Tests and diagnosisBy Mayo Clinic staff
Tests and procedures used to determine whether you have an H. pylori infection include:
- Blood test. Analysis of a blood sample may reveal evidence of an active or previous H. pylori infection in your body. A blood sample is usually collected by pricking your finger.
- Breath test. During a breath test, you swallow a pill, liquid or pudding that contains radioactive carbon molecules. If you have an H. pylori infection, the radioactive carbon is released when the solution is broken down in your stomach. Your body absorbs the radioactive carbon and expels it when you exhale. You exhale into a bag and your doctor uses a special device to detect the radioactive carbon.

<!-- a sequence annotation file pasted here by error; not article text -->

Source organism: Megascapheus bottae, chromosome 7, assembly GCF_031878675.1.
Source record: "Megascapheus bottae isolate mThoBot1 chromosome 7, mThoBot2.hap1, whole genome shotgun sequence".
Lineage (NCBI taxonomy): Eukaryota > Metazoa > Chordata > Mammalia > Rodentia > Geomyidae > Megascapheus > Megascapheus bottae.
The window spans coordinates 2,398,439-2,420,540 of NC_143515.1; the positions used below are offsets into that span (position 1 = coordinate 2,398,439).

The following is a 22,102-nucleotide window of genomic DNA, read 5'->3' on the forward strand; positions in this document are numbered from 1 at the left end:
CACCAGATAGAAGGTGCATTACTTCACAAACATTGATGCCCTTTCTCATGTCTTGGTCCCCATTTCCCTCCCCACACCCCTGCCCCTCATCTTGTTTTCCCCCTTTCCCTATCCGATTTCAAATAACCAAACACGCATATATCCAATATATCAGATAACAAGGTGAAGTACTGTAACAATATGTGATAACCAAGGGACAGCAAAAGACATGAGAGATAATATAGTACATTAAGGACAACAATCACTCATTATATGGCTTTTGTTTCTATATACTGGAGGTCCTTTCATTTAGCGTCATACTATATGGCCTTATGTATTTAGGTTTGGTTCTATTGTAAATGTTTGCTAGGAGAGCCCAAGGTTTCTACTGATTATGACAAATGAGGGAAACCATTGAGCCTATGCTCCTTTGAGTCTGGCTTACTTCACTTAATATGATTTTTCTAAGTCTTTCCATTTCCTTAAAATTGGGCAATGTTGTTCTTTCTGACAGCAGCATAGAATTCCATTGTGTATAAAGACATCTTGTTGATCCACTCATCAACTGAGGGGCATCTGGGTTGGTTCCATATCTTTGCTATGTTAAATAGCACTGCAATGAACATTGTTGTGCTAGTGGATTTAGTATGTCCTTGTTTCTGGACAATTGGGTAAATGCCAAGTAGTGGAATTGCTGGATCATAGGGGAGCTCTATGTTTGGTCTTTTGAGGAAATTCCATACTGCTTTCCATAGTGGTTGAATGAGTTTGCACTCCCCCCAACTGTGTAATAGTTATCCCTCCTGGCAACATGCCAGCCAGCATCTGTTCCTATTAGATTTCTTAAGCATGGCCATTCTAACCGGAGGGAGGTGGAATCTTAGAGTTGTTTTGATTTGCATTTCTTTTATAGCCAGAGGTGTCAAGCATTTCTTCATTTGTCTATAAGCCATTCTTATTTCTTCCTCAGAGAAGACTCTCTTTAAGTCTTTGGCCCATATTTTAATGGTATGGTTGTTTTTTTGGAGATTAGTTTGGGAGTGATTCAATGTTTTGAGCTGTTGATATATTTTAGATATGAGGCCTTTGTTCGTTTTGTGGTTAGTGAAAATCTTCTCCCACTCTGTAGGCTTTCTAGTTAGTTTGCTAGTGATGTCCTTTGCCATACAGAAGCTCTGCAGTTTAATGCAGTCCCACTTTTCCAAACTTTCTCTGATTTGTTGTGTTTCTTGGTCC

- Stool test. A laboratory test called a stool antigen test looks for foreign proteins (antigens) associated with H. pylori infection in your stool.
- Scope test. During an endoscopy exam, your doctor threads a long flexible tube equipped with a tiny camera (endoscope) down your throat and esophagus and into your stomach and duodenum. Using this instrument, your doctor can view any irregularities in your upper digestive tract and remove tissue samples (biopsy). These samples are analyzed for H. pylori infection.
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